by Juliet Oriaifo, Rui Torres de Oliveira and Kimberly M. Ellis
Emerging markets are known for their undeveloped market-based institutions. In these markets, firms, particularly small and medium enterprises (SMEs), are constrained in terms of their development and growth due to the lack of institutional frameworks in place, which impact these firms’ resources and capabilities including human capital, access to capital, and supporting infrastructures. Therefore, undeveloped market-based institutions increase transaction costs and the cost of doing business for many firms operating in emerging markets.
For example, because of poor electricity supply, SME owners find it difficult to automate production process using machines and the lack of capital markets make it challenging to expand business operations.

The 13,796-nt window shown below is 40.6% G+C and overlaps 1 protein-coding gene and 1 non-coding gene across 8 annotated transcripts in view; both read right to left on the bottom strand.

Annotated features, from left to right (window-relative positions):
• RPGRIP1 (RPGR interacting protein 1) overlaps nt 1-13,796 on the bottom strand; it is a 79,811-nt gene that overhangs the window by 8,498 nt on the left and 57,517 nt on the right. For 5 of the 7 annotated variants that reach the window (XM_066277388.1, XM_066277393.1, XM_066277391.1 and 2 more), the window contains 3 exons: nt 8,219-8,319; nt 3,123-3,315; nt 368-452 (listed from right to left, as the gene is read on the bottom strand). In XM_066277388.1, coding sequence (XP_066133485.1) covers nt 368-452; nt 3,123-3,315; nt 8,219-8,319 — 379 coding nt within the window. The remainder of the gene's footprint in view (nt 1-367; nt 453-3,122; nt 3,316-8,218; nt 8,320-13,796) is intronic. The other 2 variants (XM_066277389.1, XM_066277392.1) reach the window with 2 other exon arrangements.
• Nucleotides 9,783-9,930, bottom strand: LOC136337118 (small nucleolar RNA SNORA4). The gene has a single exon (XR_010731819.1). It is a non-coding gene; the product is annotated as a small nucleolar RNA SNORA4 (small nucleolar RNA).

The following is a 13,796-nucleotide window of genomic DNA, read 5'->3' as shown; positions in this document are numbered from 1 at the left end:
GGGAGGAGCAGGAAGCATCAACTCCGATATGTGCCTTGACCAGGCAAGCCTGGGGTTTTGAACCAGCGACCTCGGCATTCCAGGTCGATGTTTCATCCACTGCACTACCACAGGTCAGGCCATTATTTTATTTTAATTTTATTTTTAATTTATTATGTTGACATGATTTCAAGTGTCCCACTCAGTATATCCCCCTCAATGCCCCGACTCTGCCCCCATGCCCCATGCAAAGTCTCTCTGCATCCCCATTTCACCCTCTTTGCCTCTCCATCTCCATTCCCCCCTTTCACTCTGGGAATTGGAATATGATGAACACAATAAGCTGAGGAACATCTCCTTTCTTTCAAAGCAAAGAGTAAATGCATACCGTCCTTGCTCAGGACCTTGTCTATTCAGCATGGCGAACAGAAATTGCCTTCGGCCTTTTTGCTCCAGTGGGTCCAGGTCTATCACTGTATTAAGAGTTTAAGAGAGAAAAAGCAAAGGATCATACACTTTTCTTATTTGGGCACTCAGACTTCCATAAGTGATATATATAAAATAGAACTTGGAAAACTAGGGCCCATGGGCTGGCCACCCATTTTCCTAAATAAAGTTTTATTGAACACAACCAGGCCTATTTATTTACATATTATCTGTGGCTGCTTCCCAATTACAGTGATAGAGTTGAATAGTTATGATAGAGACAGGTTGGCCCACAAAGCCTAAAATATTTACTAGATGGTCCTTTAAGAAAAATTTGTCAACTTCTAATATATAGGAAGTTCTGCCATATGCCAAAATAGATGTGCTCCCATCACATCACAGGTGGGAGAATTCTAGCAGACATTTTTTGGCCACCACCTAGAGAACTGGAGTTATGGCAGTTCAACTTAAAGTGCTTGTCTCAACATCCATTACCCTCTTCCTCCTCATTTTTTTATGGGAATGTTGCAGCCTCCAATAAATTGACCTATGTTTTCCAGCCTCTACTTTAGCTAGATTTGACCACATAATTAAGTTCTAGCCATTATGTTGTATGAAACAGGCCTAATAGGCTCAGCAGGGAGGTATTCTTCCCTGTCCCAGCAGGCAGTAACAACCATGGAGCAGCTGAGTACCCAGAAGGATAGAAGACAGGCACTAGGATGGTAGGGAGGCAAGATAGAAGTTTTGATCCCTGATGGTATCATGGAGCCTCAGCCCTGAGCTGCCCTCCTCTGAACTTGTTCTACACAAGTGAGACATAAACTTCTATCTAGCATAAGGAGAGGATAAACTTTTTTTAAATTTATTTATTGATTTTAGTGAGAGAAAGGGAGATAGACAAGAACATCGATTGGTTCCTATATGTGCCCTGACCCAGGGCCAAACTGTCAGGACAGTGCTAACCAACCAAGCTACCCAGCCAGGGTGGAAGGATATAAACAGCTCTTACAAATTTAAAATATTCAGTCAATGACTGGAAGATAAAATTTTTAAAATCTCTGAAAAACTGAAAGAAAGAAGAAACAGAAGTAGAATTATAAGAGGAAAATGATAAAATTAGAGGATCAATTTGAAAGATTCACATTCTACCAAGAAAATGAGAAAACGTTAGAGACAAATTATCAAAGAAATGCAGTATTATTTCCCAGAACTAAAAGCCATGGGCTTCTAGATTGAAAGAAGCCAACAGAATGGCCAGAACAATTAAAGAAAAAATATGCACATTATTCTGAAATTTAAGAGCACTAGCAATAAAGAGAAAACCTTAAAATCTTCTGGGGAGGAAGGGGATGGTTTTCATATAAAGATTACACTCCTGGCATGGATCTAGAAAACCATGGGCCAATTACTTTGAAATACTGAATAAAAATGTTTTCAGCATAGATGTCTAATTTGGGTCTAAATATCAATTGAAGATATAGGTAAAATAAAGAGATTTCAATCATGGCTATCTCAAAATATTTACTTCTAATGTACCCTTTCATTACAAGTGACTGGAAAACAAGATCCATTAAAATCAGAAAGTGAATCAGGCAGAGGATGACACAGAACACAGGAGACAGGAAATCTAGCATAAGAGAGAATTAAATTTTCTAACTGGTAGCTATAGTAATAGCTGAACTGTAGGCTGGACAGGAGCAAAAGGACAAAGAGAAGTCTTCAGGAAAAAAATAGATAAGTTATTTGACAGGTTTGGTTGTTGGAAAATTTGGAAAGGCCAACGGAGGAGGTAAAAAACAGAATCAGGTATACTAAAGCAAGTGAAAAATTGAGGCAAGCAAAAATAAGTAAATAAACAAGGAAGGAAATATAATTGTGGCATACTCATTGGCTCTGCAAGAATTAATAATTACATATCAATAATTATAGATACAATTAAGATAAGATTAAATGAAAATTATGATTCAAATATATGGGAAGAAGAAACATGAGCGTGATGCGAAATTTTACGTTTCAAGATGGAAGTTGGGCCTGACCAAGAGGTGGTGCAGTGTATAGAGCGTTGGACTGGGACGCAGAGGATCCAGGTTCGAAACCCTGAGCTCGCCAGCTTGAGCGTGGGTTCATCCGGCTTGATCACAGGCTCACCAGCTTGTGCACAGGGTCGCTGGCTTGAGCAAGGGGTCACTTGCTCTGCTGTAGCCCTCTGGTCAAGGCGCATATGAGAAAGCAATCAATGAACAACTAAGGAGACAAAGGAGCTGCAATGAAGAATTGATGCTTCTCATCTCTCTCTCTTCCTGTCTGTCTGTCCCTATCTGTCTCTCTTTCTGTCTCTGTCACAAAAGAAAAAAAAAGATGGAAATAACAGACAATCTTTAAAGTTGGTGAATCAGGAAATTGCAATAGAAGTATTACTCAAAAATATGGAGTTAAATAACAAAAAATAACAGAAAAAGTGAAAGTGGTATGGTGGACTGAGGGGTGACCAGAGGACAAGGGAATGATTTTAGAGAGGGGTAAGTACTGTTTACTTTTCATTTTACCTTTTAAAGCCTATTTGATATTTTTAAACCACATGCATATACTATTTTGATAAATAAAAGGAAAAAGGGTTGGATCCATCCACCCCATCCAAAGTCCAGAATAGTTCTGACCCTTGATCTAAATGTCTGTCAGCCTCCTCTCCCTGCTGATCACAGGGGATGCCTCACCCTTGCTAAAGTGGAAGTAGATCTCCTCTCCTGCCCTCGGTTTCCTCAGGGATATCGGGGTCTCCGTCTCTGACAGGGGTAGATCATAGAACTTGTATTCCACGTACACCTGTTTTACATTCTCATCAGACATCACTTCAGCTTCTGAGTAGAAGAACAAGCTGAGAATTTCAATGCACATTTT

Firms in emerging markets have overcome some of these undeveloped market-based institutions by frequently engaging with intermediaries, such as microfinance and human capital organizations. However, these intermediaries frequently produce incremental improvements and therefore having limited impact on SMEs and only for a short period of time. A more transformative approach from intermediaries, on the other hand, could yield more impactful, long-term, and sustainable changes that promote SME growth and development. Thus, in this research, we ask the question: How can intermediaries use a more transformative approach to meet the needs of SMEs in emerging markets having in mind features of the environment in which they operate? In this research, we are particularly interested in uncovering the mechanisms that intermediaries use to push for institutional change, particularly transformative ones. These transformative changes are significant for SMEs operating in emerging markets because they are often seeking to expand firm operations, enhance the efficiency of production processes, meet quantity and quality demands, and obtain better public infrastructure.